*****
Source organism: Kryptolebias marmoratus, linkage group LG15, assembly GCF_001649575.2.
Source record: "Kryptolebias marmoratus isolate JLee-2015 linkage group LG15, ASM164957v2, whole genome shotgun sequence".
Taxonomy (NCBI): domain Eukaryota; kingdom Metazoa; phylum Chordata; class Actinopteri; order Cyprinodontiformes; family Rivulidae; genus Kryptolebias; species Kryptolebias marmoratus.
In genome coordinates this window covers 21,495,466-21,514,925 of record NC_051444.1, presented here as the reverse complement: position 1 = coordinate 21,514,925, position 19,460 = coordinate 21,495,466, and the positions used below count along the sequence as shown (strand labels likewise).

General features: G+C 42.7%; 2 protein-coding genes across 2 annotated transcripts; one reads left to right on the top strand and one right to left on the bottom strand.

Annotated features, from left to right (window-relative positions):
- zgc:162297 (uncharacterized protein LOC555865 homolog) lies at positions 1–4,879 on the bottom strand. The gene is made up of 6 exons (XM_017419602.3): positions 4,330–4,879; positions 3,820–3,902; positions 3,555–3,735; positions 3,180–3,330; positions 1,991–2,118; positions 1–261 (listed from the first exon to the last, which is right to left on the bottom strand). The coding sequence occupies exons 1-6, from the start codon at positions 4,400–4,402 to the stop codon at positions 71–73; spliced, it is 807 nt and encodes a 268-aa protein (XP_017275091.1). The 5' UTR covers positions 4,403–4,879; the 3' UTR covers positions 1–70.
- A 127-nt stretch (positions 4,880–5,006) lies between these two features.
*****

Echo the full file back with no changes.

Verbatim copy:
Source organism: Kryptolebias marmoratus, linkage group LG15, assembly GCF_001649575.2.
Source record: "Kryptolebias marmoratus isolate JLee-2015 linkage group LG15, ASM164957v2, whole genome shotgun sequence".
Taxonomy (NCBI): domain Eukaryota; kingdom Metazoa; phylum Chordata; class Actinopteri; order Cyprinodontiformes; family Rivulidae; genus Kryptolebias; species Kryptolebias marmoratus.
In genome coordinates this window covers 21,495,466-21,514,925 of record NC_051444.1, presented here as the reverse complement: position 1 = coordinate 21,514,925, position 19,460 = coordinate 21,495,466, and the positions used below count along the sequence as shown (strand labels likewise).

General features: G+C 42.7%; 2 protein-coding genes across 2 annotated transcripts; one reads left to right on the top strand and one right to left on the bottom strand.

Annotated features, from left to right (window-relative positions):
- zgc:162297 (uncharacterized protein LOC555865 homolog) lies at positions 1–4,879 on the bottom strand. The gene is made up of 6 exons (XM_017419602.3): positions 4,330–4,879; positions 3,820–3,902; positions 3,555–3,735; positions 3,180–3,330; positions 1,991–2,118; positions 1–261 (listed from the first exon to the last, which is right to left on the bottom strand). The coding sequence occupies exons 1-6, from the start codon at positions 4,400–4,402 to the stop codon at positions 71–73; spliced, it is 807 nt and encodes a 268-aa protein (XP_017275091.1). The 5' UTR covers positions 4,403–4,879; the 3' UTR covers positions 1–70.
- A 127-nt stretch (positions 4,880–5,006) lies between these two features.